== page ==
Maybe you’ve already received a dose, or some of your friends and family members have. As more and more people become eligible for the COVID‑19 vaccine, we want to help you make the best decisions for yourself and your loved ones.
We’re doing everything we can to keep communities healthy and strong; that includes protecting against illnesses like COVID‑19. Jackson Medical Group is here — as always — to help you make informed decisions about your health
Is the COVID‑19 vaccine safe?
Yes. COVID‑19 vaccines are important tools to prevent severe disease and end the pandemic. The COVID‑19 vaccine is safe and effective and can help ensure everyone’s safety and well‑being — especially the people hit hardest by the pandemic.
All approved COVID‑19 vaccines were carefully tested before they were authorized. Many people of different ages, races, ethnicities, and with different medical conditions participated in the studies.
Does the COVID‑19 vaccine have side effects?
For some people, COVID‑19 vaccines may cause mild side effects, especially after the second dose. Possible side effects include soreness in your arm, headaches, feeling tired, chills, fever, and nausea. These usually don’t last longer than a day or two. You can take antihistamines and pain medications like acetaminophen, ibuprofen, or aspirin to help relieve discomfort from side effects if it’s safe for you to take these medicines normally.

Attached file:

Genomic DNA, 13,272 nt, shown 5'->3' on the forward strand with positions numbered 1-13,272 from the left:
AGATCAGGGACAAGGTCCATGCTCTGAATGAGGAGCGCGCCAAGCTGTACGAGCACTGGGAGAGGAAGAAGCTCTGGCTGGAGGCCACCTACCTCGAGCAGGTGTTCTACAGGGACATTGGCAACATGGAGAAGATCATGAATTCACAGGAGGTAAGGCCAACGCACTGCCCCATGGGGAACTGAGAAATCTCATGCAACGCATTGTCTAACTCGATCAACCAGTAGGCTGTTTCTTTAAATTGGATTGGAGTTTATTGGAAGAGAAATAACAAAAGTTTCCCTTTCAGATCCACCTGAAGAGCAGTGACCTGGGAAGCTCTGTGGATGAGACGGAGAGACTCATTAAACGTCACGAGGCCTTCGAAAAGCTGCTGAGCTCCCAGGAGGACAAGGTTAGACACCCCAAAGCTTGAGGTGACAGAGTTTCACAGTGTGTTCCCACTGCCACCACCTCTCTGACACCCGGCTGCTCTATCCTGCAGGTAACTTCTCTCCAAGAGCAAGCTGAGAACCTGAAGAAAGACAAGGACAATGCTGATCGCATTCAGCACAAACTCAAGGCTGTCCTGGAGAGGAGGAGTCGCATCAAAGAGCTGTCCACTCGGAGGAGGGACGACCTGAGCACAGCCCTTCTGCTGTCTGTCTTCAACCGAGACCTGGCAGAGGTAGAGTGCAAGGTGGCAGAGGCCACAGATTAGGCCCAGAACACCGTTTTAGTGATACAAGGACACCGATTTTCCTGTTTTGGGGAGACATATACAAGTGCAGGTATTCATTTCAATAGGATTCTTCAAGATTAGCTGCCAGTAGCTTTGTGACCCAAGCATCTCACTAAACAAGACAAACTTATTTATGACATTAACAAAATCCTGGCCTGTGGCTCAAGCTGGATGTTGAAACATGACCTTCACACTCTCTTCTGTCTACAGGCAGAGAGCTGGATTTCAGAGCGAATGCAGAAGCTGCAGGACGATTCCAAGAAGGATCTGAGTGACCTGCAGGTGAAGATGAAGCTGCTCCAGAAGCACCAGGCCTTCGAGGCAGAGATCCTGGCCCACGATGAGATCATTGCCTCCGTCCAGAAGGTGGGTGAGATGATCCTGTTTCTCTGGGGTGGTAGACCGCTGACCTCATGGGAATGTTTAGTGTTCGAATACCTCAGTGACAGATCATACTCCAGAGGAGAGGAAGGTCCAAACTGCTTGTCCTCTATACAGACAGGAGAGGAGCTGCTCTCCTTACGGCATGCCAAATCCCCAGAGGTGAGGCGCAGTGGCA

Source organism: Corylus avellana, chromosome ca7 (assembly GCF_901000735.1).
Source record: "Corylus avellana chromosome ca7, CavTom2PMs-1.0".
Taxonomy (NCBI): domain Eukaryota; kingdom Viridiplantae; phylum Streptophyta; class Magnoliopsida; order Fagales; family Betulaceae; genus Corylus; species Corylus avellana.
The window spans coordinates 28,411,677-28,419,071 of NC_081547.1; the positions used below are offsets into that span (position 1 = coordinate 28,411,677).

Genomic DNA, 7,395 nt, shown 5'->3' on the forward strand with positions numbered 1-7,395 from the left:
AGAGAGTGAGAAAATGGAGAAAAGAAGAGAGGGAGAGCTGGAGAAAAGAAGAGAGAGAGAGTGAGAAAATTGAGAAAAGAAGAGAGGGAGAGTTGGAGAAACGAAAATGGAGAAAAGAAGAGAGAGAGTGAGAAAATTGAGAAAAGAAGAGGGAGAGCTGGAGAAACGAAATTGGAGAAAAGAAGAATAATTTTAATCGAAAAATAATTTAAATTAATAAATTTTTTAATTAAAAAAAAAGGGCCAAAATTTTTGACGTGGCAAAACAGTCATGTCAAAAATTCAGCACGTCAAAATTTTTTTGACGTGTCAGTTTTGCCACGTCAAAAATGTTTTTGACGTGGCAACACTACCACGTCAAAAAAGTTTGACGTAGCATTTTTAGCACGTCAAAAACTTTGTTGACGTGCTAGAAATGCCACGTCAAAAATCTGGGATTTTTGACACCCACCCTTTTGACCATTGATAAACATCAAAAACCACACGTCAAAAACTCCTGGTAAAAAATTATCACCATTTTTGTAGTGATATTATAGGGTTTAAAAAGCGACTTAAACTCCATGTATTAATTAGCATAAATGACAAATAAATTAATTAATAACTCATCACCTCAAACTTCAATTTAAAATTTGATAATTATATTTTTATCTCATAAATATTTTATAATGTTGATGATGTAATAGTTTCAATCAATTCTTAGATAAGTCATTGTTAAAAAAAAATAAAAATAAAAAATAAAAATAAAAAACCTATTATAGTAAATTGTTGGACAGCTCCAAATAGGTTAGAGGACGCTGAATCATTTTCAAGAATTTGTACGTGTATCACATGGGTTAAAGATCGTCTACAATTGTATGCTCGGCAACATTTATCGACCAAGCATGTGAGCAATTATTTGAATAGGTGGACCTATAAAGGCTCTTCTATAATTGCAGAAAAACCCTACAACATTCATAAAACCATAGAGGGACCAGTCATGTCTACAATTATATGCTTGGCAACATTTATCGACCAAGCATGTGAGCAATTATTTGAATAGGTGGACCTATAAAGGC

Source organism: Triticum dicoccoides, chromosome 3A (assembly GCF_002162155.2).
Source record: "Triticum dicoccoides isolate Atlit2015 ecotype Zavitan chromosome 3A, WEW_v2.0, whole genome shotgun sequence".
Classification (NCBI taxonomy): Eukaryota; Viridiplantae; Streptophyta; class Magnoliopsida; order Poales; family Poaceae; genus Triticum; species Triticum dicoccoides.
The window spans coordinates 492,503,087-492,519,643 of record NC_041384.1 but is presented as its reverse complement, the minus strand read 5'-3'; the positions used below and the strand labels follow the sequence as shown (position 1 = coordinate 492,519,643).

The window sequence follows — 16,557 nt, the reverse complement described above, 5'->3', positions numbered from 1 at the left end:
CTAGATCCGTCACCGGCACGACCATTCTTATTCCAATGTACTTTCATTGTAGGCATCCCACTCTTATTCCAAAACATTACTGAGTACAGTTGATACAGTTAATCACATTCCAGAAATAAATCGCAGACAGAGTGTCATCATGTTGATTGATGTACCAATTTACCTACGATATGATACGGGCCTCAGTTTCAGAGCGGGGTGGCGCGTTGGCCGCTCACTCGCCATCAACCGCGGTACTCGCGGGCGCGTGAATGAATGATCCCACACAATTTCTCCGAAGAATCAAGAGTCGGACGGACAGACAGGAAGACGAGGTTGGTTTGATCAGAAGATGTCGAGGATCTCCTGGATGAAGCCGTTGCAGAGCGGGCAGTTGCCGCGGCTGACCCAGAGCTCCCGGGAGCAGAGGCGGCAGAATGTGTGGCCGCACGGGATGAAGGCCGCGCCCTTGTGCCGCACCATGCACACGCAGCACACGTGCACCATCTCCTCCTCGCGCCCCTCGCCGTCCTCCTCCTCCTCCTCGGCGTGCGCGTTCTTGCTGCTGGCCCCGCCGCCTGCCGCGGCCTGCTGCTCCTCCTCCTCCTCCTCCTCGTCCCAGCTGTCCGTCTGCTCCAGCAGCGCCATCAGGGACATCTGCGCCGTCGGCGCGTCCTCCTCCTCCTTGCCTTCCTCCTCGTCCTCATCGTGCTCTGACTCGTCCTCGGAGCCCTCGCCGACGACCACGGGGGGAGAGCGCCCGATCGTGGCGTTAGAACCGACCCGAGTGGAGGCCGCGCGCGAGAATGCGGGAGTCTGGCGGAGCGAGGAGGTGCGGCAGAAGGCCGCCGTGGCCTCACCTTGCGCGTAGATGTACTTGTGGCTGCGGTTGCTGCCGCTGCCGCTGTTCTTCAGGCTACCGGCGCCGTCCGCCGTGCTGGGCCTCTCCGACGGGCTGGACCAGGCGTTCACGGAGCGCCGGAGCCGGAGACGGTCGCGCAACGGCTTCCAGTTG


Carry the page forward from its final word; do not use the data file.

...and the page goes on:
Some people get a red, itchy, swollen, or painful rash where they got the shot (sometimes called “COVID arm”). The rash can pop up a few days to more than a week after you got your shot, and it can be pretty big. You can take an antihistamine or pain medicine to help with discomfort. If this happens to you, you should still get your second shot when it’s scheduled. Tell your provider that you got this rash or “COVID arm” — they may give you the second shot in your other arm.
Side effects do NOT mean that you have COVID‑19, and the vaccine can’t give you COVID‑19. In fact, these reactions are a sign that the vaccine is working and your immune system is doing what it’s supposed to do: building up protection against COVID‑19.
If I get the COVID‑19 vaccine, do I still have to wear a mask and socially distance?
It takes a few weeks after you finish getting your vaccine(s) for your body to build immunity against COVID‑19 — that means it’s still possible to get sick from COVID‑19 between, or right after, your vaccines. Scientists are still learning exactly how well the vaccine protects you and others, so it’s important to keep taking steps to prevent the spread of COVID‑19, even if you’re vaccinated, like wearing a tight-fitting mask over your nose and mouth, and practicing social distancing.